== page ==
Yakuza 6: The Song Of Life

EDGE - - GAMES - De­vel­oper Yakuza Stu­dio Pub­lisher Sega For­mat PS4 Re­lease April 17


They have a say­ing down in Ok­i­nawa, the sleepy south­ern­most pre­fec­ture of Ja­pan where, back in Yakuza 3, Kazuma Kiryu ran an or­phan­age for a spell. ‘Hara hachi bu’ is an old Con­fu­cian teach­ing that roughly trans­lates as ‘eat un­til you’re 80 per cent full’. Kiryu may not spend much time at Sun­shine Or­phan­age in Yakuza 6 – it quickly be­comes ap­par­ent that he’s needed else­where – but he cer­tainly has need of that les­son on his lat­est, and fi­nal, jour­ney.

The se­ries’ time­worn health sys­tem has fi­nally been over­hauled, with the culi­nary wares on of­fer at lo­cal busi­nesses now fill­ing our hero’s stom­ach, as well as his health bar. Meals also give XP in mul­ti­ple cat­e­gories, to be spent on new moves, stat up­grades and per­for­mance buffs in Yakuza 6’ s var­i­ous minigames and dis­trac­tions. XP, then, is the game’s most valu­able cur­rency. Should Kiryu’s belly be full, he’ll still re­cover health, though at a far less gen­er­ous rate than he did in pre­vi­ous games. Cru­cially, how­ever, a full stom­ach means no more XP from food un­til you work off some calo­ries.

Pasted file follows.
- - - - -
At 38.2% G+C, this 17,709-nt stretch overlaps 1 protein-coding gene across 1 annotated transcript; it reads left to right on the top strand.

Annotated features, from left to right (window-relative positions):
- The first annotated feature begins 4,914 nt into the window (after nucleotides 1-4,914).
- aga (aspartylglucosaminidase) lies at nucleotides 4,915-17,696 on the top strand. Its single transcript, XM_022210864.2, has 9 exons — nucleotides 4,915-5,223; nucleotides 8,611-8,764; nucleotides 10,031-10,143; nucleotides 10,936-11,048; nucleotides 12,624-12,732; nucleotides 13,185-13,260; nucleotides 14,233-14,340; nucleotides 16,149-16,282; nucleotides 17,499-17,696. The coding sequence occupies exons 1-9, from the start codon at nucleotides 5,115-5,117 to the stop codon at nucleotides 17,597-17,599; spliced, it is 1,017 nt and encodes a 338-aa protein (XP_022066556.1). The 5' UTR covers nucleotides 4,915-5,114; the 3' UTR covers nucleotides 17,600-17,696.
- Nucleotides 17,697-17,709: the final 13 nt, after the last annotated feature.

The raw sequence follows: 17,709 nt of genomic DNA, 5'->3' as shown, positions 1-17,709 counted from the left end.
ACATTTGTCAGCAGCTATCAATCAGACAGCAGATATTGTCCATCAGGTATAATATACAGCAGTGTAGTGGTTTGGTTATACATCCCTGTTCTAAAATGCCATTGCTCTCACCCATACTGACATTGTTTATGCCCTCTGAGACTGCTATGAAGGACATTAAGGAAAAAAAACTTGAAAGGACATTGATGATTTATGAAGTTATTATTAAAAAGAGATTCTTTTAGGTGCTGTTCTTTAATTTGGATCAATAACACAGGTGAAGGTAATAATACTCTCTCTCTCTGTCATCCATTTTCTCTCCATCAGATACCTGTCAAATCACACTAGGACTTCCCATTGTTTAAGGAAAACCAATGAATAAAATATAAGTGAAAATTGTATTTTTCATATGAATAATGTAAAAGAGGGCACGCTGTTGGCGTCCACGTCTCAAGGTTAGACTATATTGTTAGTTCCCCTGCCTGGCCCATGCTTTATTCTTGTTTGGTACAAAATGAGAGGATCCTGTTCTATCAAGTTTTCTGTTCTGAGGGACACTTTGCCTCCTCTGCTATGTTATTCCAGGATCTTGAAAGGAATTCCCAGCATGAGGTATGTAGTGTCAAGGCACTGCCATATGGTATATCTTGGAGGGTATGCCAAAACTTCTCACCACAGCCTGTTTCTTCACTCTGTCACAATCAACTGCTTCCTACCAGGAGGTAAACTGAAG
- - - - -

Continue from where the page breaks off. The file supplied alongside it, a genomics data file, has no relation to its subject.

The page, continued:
There’s your me­chan­i­cal rea­son for watch­ing your weight; hand­ily, there’s a nar­ra­tive one too. Thanks to their ha­bit­u­ally calo­rie-con­trolled diet, Ok­i­nawans have sub-av­er­age BMI scores, and a world-beat­ing pro­por­tion of cit­i­zens over 100 years old. Kiryu isn’t that old – nei­ther the chides of “gramps” from street thugs, nor his fre­quent ref­er­ences to him­self as a “washed-up old yakuza”, ring en­tirely true – but he’s cer­tainly knock­ing on a bit. Early on, fresh out of a prison sen­tence im­posed for his mis­ad­ven­tures in Yakuza 5, he cer­tainly seems to be feel­ing his age: he’s un­able to sprint for much more than 100 yards be­fore stop­ping, bent dou­ble. A few up­grades later, he’s back at his best, the only re­minder of his ad­vanc­ing years be­ing his wrin­kles, the dark rings around his eyes, and the con­stant ref­er­ences to his age, the de­vel­op­ers miss­ing no op­por­tu­nity to re­mind you this is Kazuma Kiryu’s swan song.